NANFA-- Golden Shiner Question

John B (
Thu, 18 Sep 2003 22:13:51 -0500

My 55 gal is quickly becoming quite a biotope tank! I've got very nice
stands of Chara and Nitella collected from nearby waterways in addition
to Vals, Ludwigia etc. This tank was recently reestablished with 1 -2"
of potting soil beneath the gravel (1"). I had a break out of a stringy
but branched algae. When I ignored it for a few days it would bunch up
and look like green cotton balls on the substrate, just like in the
creeks and ponds in late summer nearby! I put in a couple of weed
shiners and a golden shiner and Wham, its gone. I watched as the fish
tore into the stuff like it was a Ceasars' salad! It is mostly gone
now. The weed shiners always looked fully fed even though I went for
days without feeding them. So they were certainly sustaining themselves
on the algae. Same with the Golden.

What capabilities do these fish really have in digesting the algae? The
Golden has apparently take to the Nitella because I observed nearly two
inch long strings of the nitella streaming from its vent. Nitella is an
algae, but a higher algae. The Golden seems to be only partially able to
digest Nitella. Previously the Golden's feces looked very green like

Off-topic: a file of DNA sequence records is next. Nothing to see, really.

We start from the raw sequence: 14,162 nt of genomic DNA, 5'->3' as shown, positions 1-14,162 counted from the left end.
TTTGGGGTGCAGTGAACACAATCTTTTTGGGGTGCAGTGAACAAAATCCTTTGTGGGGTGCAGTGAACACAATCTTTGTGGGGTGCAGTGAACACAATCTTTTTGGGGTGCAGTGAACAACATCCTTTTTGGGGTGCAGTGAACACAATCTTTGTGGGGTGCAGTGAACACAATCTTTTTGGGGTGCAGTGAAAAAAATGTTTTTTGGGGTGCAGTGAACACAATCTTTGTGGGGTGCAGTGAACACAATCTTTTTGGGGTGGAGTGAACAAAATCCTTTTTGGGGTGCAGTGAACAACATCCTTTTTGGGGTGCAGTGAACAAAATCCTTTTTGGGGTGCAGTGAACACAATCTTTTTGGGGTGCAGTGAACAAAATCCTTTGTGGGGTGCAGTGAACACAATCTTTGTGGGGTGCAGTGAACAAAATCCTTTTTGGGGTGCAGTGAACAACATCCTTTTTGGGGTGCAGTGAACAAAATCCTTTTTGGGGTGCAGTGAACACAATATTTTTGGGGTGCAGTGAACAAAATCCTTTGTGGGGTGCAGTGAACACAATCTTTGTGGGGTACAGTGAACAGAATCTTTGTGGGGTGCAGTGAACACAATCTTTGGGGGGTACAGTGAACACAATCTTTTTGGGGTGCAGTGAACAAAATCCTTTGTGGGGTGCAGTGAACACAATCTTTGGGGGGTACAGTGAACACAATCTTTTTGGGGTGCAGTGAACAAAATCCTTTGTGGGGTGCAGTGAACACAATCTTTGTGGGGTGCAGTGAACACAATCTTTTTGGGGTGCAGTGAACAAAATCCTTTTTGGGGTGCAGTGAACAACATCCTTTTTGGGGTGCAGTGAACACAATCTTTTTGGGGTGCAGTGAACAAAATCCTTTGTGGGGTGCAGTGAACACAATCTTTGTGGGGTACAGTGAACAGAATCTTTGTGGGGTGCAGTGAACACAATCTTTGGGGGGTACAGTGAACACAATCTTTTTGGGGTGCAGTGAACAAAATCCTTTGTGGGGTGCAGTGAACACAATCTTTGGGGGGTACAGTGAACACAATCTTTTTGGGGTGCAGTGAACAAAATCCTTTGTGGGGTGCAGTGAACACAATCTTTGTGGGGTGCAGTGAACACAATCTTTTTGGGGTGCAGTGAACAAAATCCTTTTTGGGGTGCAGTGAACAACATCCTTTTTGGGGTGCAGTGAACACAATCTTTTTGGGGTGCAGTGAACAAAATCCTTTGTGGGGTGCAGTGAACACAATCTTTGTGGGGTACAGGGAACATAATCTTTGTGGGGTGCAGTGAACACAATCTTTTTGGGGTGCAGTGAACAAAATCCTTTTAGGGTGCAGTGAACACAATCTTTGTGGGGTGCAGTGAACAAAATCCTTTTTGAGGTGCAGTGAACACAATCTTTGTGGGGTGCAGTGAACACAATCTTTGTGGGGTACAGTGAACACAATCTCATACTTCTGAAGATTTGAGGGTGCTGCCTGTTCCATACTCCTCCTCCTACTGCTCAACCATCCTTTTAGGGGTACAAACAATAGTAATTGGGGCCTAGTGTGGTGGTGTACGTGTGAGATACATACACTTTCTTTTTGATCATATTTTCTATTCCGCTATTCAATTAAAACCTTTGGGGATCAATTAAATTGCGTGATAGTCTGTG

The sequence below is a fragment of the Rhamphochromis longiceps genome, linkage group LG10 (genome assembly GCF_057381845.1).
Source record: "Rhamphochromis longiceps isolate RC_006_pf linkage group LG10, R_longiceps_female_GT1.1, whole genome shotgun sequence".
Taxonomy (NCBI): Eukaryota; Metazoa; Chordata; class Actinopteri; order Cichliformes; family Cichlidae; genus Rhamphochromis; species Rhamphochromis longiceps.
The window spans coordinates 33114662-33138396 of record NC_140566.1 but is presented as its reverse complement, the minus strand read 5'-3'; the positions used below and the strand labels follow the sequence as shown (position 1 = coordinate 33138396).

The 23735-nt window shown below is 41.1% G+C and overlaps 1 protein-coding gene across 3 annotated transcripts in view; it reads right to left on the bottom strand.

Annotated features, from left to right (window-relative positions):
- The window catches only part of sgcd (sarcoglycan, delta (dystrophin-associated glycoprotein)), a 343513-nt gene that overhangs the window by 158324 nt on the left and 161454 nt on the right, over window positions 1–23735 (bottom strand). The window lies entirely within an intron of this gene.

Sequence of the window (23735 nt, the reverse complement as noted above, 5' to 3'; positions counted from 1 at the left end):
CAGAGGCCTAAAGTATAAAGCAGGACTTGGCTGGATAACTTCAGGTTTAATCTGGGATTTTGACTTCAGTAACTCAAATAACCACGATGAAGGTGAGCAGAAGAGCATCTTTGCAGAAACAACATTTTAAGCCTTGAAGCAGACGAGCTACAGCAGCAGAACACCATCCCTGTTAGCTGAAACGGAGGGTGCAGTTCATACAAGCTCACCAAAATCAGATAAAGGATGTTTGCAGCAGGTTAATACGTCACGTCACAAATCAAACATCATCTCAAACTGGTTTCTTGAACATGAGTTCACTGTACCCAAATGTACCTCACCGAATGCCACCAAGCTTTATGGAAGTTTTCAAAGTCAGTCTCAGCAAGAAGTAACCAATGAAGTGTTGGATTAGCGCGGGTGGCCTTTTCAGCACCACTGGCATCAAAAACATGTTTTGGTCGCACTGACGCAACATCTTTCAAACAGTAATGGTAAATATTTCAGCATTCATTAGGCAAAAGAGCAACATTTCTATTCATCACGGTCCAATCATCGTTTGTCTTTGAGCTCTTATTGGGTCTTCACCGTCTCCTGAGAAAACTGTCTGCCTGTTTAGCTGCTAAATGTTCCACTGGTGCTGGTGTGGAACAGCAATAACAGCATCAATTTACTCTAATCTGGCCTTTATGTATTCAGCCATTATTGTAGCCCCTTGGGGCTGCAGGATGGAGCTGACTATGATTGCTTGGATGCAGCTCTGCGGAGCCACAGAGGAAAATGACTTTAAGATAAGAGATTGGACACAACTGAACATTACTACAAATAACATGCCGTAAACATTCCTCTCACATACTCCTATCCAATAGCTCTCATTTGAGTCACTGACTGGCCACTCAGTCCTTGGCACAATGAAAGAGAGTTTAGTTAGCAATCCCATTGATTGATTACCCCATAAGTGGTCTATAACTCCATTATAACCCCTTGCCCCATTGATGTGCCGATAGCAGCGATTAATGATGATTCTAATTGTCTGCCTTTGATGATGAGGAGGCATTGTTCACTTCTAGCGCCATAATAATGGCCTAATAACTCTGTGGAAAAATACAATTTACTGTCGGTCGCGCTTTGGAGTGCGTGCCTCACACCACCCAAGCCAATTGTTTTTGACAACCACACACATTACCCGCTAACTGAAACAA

the algae (just bundled differently!)

What mechanisms do the fish have to break down cellulose? Is there a
significant amount of microflora and given a sustained diet of plants
would one expect more efficient digestion?I know how a cow does it but I
can't imagine that the systems are the same given the different

Well, I found the answer to my own question:

>An herbivore strategy: fermentation
>Herbivores counter the low digestibility of algae and plant materials
by increasing gut residence time (=reduce gut passage rate[or longer
gut]), but this has obvious limits: if passage rate >falls to zero,
nothing is being digested
>They also consume a lot more food: herbivores eat about 3X more than
>They tend to reduce energy and nutrient requirements; one won't find
herbivores among high-performance swimmers
>Finally, they can harbor anaerobes to ferment
>herbivorous fish have an elaborate gut flora, including largest
bacteria known
>these anaerobic bacteria break down cellulose, and produce fatty acids
as an energy source, exuded and absorbed by gut, along with extra
bacteria which are digested

Anybody have anything to add? I would guess that the shiners, given
largely a plant diet would eventually waste away?

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